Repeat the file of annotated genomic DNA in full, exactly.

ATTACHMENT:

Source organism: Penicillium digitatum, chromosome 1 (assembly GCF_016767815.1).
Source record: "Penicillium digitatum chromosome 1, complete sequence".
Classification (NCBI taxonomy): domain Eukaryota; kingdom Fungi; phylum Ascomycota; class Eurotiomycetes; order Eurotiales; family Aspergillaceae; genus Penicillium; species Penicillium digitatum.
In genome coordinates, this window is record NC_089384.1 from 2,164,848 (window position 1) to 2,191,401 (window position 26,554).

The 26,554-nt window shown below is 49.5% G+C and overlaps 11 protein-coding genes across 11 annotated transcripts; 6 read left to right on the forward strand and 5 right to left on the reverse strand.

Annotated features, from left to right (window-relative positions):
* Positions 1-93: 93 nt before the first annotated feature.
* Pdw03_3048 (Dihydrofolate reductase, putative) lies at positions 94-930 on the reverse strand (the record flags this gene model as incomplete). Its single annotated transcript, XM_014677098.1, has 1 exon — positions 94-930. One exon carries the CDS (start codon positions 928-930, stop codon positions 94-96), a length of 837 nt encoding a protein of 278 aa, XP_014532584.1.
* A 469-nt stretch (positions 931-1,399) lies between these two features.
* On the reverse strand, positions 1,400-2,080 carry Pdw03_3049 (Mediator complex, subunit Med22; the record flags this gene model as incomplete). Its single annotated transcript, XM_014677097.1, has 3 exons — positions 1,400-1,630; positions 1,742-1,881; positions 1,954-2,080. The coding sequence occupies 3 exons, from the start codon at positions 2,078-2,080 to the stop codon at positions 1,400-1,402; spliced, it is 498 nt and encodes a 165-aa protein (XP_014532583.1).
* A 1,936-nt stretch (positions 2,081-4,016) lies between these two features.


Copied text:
Source organism: Penicillium digitatum, chromosome 1 (assembly GCF_016767815.1).
Source record: "Penicillium digitatum chromosome 1, complete sequence".
Classification (NCBI taxonomy): domain Eukaryota; kingdom Fungi; phylum Ascomycota; class Eurotiomycetes; order Eurotiales; family Aspergillaceae; genus Penicillium; species Penicillium digitatum.
In genome coordinates, this window is record NC_089384.1 from 2,164,848 (window position 1) to 2,191,401 (window position 26,554).

The 26,554-nt window shown below is 49.5% G+C and overlaps 11 protein-coding genes across 11 annotated transcripts; 6 read left to right on the forward strand and 5 right to left on the reverse strand.

Annotated features, from left to right (window-relative positions):
* Positions 1-93: 93 nt before the first annotated feature.
* Pdw03_3048 (Dihydrofolate reductase, putative) lies at positions 94-930 on the reverse strand (the record flags this gene model as incomplete). Its single annotated transcript, XM_014677098.1, has 1 exon — positions 94-930. One exon carries the CDS (start codon positions 928-930, stop codon positions 94-96), a length of 837 nt encoding a protein of 278 aa, XP_014532584.1.
* A 469-nt stretch (positions 931-1,399) lies between these two features.
* On the reverse strand, positions 1,400-2,080 carry Pdw03_3049 (Mediator complex, subunit Med22; the record flags this gene model as incomplete). Its single annotated transcript, XM_014677097.1, has 3 exons — positions 1,400-1,630; positions 1,742-1,881; positions 1,954-2,080. The coding sequence occupies 3 exons, from the start codon at positions 2,078-2,080 to the stop codon at positions 1,400-1,402; spliced, it is 498 nt and encodes a 165-aa protein (XP_014532583.1).
* A 1,936-nt stretch (positions 2,081-4,016) lies between these two features.